Saturday, March 2, 2013

Bailey's Story

When My beautiful friend told me her story I knew that it needed to be told again and again. It is proof of what a little seed of hope can grow into.....

Only twice in my life have I ever had dreams about my father. He passed away when I was three. I remember waking up from the strangest dream about him. Like most eight months pregnant women, I woke up to once again waddle to the toilet. Slowly lowering myself onto the toilet I had a gush of water. I was startled by this unexpected gush; it was gushing out with each move I made. I yelled for my husband saying, “Kyle, my water just broke! This is it.” He rushed into the bathroom sliding in the amniotic fluid and slid into the wall. I started laughing hysterically-- it was like something from out of the movies. As I laughed, more and more water was rushing onto the floor. I stood in the bath tub barking out orders to my wide-eyed hubby. Thank goodness our bags were already packed from a labor scare the day before.

We arrived to the hospital where the nurses checked me and tested the fluid to make sure it was amniotic fluid. (So silly and a waste of time, I thought. This was my third baby and I knew what water breaking felt like). However, I was only one cm dilated, had very small contractions, and our sweet baby girl was still moving around. Hours later and still I was progressing slowly.  My doctor came in all smiles. She gave me the decision that would forever change my life. She said I could stay in our local hospital and deliver our baby, go to a bigger hospital locally, or to Dallas. Her reasoning was that I was progressing slowly and if I needed anesthesia for any reason they would have to call the “on call doctor”. It could take him to an hour to get there. I talked it over with my husband and we both agreed to go to Dallas.  We wanted to be so careful and I wanted the best for our little girl.  We took the ambulance to Dallas and got into our room. The meds where started, pushing me deep into labor and then I had the wonderful epidural. My mother and my best friend had arrived and were patiently awaiting Bailey’s arrival.
After around 36 hours of labor I started pushing. Our doctor stopped mid push to tell me Bailey’s head was tilted and she would need to use forceps to pull her out. She explained that if we didn’t I would need a C-section. As she proceeded to pull Bailey and turn her, she said “I see hair.” I pushed with all I had and out Bailey came. The doctor laid my baby onto my chest and all we heard was silence. Bailey wasn’t crying and I touched the top of her hair and said in a panic, “She is not crying!” That is when everything went crazy.

Someone grabbed my baby from me. A wave of people flooded my room. A tall grey-haired doctor began working on my beautiful, lifeless baby. He pumped her chest and from time to time he said breath. I counted each time he said breath. It was a total of three. I looked to my family in the room and saw sheer terror on their faces. Everyone was so still. No tears, no words, no comfort. The OB was still between my legs working and was not looking towards my baby. This is not how it was supposed to be. My husband was supposed to be cutting the cord. I was supposed to be counting her fingers and toes. Instead they were rushing her from the room. My husband was close behind. I’m not at all sure where time went from there.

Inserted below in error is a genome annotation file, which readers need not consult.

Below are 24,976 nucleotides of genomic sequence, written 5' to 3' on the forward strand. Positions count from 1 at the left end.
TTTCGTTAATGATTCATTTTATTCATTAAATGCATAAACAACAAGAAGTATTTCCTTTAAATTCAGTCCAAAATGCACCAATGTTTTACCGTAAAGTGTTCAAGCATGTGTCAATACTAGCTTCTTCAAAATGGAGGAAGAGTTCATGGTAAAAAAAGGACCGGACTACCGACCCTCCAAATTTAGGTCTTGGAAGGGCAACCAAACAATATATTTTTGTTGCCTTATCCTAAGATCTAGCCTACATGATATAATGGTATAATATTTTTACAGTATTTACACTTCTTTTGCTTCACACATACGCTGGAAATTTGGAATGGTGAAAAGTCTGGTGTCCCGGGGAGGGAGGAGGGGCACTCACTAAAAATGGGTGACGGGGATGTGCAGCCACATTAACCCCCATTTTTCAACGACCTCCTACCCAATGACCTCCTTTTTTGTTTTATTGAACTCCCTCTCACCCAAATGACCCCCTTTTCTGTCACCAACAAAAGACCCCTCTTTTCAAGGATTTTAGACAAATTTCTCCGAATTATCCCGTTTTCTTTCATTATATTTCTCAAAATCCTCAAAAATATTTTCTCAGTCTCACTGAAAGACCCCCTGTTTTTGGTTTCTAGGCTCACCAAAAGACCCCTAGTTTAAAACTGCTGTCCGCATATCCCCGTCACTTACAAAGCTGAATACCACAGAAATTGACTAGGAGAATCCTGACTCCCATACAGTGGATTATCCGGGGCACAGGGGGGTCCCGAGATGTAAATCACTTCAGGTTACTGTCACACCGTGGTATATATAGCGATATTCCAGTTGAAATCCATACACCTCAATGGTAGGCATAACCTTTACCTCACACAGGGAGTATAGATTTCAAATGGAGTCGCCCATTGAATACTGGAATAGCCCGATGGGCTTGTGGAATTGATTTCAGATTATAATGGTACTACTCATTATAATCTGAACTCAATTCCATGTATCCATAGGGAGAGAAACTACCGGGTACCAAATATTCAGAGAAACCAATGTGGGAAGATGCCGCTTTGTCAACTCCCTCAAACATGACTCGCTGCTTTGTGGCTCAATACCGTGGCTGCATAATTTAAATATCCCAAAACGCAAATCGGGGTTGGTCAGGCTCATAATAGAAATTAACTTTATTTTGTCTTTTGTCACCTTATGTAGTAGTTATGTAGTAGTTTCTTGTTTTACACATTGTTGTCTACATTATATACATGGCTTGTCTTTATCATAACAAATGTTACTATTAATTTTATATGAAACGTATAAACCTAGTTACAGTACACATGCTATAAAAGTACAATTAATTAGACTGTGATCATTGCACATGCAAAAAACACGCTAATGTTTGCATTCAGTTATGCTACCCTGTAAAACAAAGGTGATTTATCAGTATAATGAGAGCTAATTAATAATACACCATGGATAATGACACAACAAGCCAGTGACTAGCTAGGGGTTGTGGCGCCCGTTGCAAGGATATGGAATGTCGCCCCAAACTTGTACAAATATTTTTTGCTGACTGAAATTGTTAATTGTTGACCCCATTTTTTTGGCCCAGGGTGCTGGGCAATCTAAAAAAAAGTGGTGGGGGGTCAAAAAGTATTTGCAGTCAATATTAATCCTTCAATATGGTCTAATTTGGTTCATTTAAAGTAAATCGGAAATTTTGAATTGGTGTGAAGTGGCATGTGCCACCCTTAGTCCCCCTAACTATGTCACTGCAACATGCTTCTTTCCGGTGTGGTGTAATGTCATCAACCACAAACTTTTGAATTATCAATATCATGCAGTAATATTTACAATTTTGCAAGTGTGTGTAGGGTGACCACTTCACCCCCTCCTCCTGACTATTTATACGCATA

I know my best friend left, my mother was with me, and my husband was not. I think someone must have told me they were taking my baby to the Children’s hospital next door to be placed on a cooling blanket. I remember the nurses not looking me in the eyes. I remember the room they put me in. I don’t remember time. I felt like I was watching myself from some other place; this wasn’t my life. This was a nightmare.

All the while my husband was dealing with the worst moment of his life all alone. He told me later how Bailey flat lined on the way to the hospital. This was the second time our daughter died.

Some women were parked in the medic bay and the ambulance took off their mirror. They were yelling at the ambulance and my husband yelled “That’s my daughter in there!” He sat outside of the ER room where doctors and medical staff worked diligently on Bailey. People kneeled down in front of him checking on him. I’m sure he was in a hellish daze; the Chaplin was brought down to comfort him.

A doctor finally came and spoke to my husband. She explained that Bailey had suffered a severe hypoxic event. It happens to 1 out of a 1000 babies. There is no reason for her to be basically born dead. She had a heartbeat all through labor. The moment she came out, she stopped breathing. A child that is born with lack of oxygen suffers a condition called Hypoxic-Ischemic Encephalopathy (HIE).  The doctor told my husband about how that lack of oxygen most definitely will have affected her brain. She also said that Bailey had a 50/50 chance of making it that night. My husband asked her about placing her on the cooling blanket and what that meant. The doctor asked what time Bailey was born. Kyle said almost 5 and half hours ago. Knowing that a baby needs to be put on the cooling blanket by 6 hours of age to reduce brain damage up to 20%, the doctor rushed out to get our baby started. The cooling blanket basically puts a baby into hypothermia thereby reducing the damage and helping prevent cells from dying. The child’s core temperature is lowered to between 33.5 and 35 degrees Celsius from the normal temperature of 37 degrees. This process takes 72 hours.